Seaweed cultivation offers a unique means of aquaculture diversification which goes well beyond the economic value that would come from the products created downstream of a biorefinery concept - the potential to create sustainable employment from regenerative seaweed farming and localised processing activities create valuable social and environmental opportunities. The number of seaweed farming licenses in Ireland have increased considerably in the last 3 years alone, yet arguably it remains a nascent industry here, with technical and commercial challenges to be met if it is to be developed to its full potential. In saying this, we understand the need to also incorporate an ‘ecology of values’ when talking about creating value for society from an important bioresource as seaweed. We are at the beginning of shaping a new bioeconomy for Ireland and should look to further examples of regenerative principles for ocean farming to do so responsibly, and incorporating circularity principles when designing and creating further products from seaweed, for a sustainable society.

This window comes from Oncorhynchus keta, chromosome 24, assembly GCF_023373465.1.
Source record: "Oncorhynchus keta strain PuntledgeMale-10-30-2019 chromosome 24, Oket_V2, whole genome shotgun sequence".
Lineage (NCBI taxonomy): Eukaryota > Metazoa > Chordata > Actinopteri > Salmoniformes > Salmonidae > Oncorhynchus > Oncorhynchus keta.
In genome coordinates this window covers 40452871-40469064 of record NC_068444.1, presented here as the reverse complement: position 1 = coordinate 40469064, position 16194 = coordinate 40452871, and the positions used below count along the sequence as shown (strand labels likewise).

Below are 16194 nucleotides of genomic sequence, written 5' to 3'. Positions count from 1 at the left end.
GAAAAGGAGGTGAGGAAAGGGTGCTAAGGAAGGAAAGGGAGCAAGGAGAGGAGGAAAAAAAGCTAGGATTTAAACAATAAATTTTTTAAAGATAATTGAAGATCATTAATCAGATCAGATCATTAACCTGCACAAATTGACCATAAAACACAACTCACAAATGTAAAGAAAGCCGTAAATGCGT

The benefits in seaweed cultivation are far-reaching: if supplies can be sourced from controlled, polyculture farming systems (to be implemented alongside fisheries as an IMTA configuration), carbon and nutrient bioremediation can also improve profitability of fish farms, while nature inclusive solutions to multi-use sea farming in offshore wind are further promising developments for a sustainable future. We are actively seeking partnerships with aquaculture operations, as well as livestock farmers to build on this work, which requires further rigorous testing procedures and collaboration to address the questions it raises on impact and replication as a solution to reduce methane in the immediate future, of which several of our own concerns were highlighted in a recent Greenhouse Gas webinar hosted by Teagasc.